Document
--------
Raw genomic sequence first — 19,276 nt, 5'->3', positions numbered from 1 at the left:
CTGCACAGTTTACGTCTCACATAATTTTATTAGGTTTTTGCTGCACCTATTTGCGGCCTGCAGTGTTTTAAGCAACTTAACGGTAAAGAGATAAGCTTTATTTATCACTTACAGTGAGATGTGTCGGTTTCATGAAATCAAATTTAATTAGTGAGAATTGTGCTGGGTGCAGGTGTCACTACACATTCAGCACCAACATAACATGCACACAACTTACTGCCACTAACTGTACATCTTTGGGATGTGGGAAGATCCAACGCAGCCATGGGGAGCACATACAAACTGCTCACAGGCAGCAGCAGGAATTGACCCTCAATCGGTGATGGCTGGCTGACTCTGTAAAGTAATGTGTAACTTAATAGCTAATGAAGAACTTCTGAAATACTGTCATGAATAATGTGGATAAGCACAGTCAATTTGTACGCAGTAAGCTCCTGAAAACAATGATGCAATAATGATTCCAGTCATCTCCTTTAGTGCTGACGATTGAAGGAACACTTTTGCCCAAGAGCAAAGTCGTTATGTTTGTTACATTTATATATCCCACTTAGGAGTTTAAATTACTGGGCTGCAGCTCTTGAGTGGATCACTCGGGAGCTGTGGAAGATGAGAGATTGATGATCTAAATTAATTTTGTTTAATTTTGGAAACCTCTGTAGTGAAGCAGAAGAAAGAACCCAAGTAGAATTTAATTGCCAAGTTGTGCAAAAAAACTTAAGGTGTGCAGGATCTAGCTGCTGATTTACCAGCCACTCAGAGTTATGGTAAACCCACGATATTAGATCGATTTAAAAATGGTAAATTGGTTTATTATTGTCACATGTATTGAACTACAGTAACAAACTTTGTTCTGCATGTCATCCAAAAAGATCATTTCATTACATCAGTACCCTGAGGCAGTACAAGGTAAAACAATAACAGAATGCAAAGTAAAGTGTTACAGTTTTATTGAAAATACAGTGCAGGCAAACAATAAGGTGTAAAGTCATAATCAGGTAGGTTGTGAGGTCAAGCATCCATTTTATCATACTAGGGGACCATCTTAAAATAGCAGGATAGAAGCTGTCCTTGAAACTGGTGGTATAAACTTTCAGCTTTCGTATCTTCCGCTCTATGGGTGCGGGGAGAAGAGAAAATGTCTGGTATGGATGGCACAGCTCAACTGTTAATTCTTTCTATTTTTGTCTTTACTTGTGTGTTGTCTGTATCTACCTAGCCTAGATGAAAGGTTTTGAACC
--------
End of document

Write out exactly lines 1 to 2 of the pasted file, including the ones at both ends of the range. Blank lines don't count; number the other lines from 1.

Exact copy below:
Raw genomic sequence first — 19,276 nt, 5'->3', positions numbered from 1 at the left:
CTGCACAGTTTACGTCTCACATAATTTTATTAGGTTTTTGCTGCACCTATTTGCGGCCTGCAGTGTTTTAAGCAACTTAACGGTAAAGAGATAAGCTTTATTTATCACTTACAGTGAGATGTGTCGGTTTCATGAAATCAAATTTAATTAGTGAGAATTGTGCTGGGTGCAGGTGTCACTACACATTCAGCACCAACATAACATGCACACAACTTACTGCCACTAACTGTACATCTTTGGGATGTGGGAAGATCCAACGCAGCCATGGGGAGCACATACAAACTGCTCACAGGCAGCAGCAGGAATTGACCCTCAATCGGTGATGGCTGGCTGACTCTGTAAAGTAATGTGTAACTTAATAGCTAATGAAGAACTTCTGAAATACTGTCATGAATAATGTGGATAAGCACAGTCAATTTGTACGCAGTAAGCTCCTGAAAACAATGATGCAATAATGATTCCAGTCATCTCCTTTAGTGCTGACGATTGAAGGAACACTTTTGCCCAAGAGCAAAGTCGTTATGTTTGTTACATTTATATATCCCACTTAGGAGTTTAAATTACTGGGCTGCAGCTCTTGAGTGGATCACTCGGGAGCTGTGGAAGATGAGAGATTGATGATCTAAATTAATTTTGTTTAATTTTGGAAACCTCTGTAGTGAAGCAGAAGAAAGAACCCAAGTAGAATTTAATTGCCAAGTTGTGCAAAAAAACTTAAGGTGTGCAGGATCTAGCTGCTGATTTACCAGCCACTCAGAGTTATGGTAAACCCACGATATTAGATCGATTTAAAAATGGTAAATTGGTTTATTATTGTCACATGTATTGAACTACAGTAACAAACTTTGTTCTGCATGTCATCCAAAAAGATCATTTCATTACATCAGTACCCTGAGGCAGTACAAGGTAAAACAATAACAGAATGCAAAGTAAAGTGTTACAGTTTTATTGAAAATACAGTGCAGGCAAACAATAAGGTGTAAAGTCATAATCAGGTAGGTTGTGAGGTCAAGCATCCATTTTATCATACTAGGGGACCATCTTAAAATAGCAGGATAGAAGCTGTCCTTGAAACTGGTGGTATAAACTTTCAGCTTTCGTATCTTCCGCTCTATGGGTGCGGGGAGAAGAGAAAATGTCTGGTATGGATGGCACAGCTCAACTGTTAATTCTTTCTATTTTTGTCTTTACTTGTGTGTTGTCTGTATCTACCTAGCCTAGATGAAAGGTTTTGAACC